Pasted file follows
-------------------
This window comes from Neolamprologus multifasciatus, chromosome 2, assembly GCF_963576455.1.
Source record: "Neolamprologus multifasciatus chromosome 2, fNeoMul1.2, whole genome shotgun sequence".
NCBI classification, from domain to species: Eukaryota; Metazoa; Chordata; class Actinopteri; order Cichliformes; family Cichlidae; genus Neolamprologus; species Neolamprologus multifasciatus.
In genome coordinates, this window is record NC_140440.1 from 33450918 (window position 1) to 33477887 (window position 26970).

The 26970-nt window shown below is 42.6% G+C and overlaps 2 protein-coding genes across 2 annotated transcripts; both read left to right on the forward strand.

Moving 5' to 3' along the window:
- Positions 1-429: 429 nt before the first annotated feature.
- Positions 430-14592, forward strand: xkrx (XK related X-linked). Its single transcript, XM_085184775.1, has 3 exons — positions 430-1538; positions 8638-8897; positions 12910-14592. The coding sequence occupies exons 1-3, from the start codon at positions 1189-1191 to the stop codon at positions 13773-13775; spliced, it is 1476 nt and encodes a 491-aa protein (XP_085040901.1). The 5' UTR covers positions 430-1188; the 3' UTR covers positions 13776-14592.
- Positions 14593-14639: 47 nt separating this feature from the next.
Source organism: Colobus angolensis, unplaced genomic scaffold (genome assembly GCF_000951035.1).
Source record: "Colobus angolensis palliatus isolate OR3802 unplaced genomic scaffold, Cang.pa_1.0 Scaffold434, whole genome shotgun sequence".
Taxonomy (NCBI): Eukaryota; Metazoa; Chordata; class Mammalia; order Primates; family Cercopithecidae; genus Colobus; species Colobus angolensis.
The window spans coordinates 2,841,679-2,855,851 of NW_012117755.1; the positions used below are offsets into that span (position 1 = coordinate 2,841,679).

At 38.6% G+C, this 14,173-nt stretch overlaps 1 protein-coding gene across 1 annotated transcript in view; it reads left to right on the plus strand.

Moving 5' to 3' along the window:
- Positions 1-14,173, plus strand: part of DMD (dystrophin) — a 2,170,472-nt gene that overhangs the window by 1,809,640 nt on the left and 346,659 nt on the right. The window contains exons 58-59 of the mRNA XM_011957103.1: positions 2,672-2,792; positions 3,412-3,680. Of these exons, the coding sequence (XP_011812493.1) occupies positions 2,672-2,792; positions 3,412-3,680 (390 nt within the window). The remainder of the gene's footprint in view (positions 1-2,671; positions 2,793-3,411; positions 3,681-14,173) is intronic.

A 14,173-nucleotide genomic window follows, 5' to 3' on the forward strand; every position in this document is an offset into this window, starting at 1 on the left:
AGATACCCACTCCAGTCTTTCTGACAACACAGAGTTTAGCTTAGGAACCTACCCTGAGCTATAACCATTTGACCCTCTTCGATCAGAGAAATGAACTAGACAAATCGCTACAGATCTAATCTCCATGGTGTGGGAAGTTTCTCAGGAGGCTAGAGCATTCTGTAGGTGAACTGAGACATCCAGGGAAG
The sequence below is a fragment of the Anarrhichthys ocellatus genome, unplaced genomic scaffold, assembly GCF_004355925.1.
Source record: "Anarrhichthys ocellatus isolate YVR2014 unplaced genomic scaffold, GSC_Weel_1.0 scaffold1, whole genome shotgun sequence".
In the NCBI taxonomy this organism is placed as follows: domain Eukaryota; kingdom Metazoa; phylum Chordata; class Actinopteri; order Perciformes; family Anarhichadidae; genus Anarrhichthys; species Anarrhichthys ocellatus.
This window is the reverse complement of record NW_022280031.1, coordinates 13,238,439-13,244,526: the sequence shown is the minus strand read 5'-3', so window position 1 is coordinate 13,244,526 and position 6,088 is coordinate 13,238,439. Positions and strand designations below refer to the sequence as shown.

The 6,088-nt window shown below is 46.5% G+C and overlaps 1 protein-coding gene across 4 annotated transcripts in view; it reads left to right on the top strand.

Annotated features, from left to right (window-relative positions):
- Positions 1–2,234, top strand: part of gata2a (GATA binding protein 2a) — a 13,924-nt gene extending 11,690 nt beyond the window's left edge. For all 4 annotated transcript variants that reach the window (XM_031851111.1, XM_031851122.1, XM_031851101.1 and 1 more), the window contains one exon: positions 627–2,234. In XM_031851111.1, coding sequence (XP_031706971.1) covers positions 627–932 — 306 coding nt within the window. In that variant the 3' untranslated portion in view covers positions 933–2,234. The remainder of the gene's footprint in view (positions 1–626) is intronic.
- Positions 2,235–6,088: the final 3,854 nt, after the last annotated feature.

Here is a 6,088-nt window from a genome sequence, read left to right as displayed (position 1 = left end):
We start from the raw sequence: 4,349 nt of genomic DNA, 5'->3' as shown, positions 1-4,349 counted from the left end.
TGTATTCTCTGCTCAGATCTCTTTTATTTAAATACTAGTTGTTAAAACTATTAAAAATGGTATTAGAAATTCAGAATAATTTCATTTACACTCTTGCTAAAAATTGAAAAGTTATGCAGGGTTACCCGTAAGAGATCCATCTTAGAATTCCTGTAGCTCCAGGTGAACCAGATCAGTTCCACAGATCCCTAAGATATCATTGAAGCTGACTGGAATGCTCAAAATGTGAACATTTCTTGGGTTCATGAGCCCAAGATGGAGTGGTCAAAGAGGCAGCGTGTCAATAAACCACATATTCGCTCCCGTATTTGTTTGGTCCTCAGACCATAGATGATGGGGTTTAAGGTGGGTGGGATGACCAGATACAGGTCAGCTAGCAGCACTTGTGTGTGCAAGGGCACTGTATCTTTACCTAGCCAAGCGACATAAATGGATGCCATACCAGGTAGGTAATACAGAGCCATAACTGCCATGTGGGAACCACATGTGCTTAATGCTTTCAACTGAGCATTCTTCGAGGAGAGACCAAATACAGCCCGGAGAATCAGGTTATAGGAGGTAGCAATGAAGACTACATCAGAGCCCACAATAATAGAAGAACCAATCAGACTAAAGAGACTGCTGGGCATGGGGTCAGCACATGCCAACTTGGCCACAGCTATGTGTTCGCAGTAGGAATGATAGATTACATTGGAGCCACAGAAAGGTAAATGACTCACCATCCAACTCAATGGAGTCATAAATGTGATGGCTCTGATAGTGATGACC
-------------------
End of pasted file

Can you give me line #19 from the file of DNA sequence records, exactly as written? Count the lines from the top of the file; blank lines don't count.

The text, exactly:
The sequence below is a fragment of the Anarrhichthys ocellatus genome, unplaced genomic scaffold, assembly GCF_004355925.1.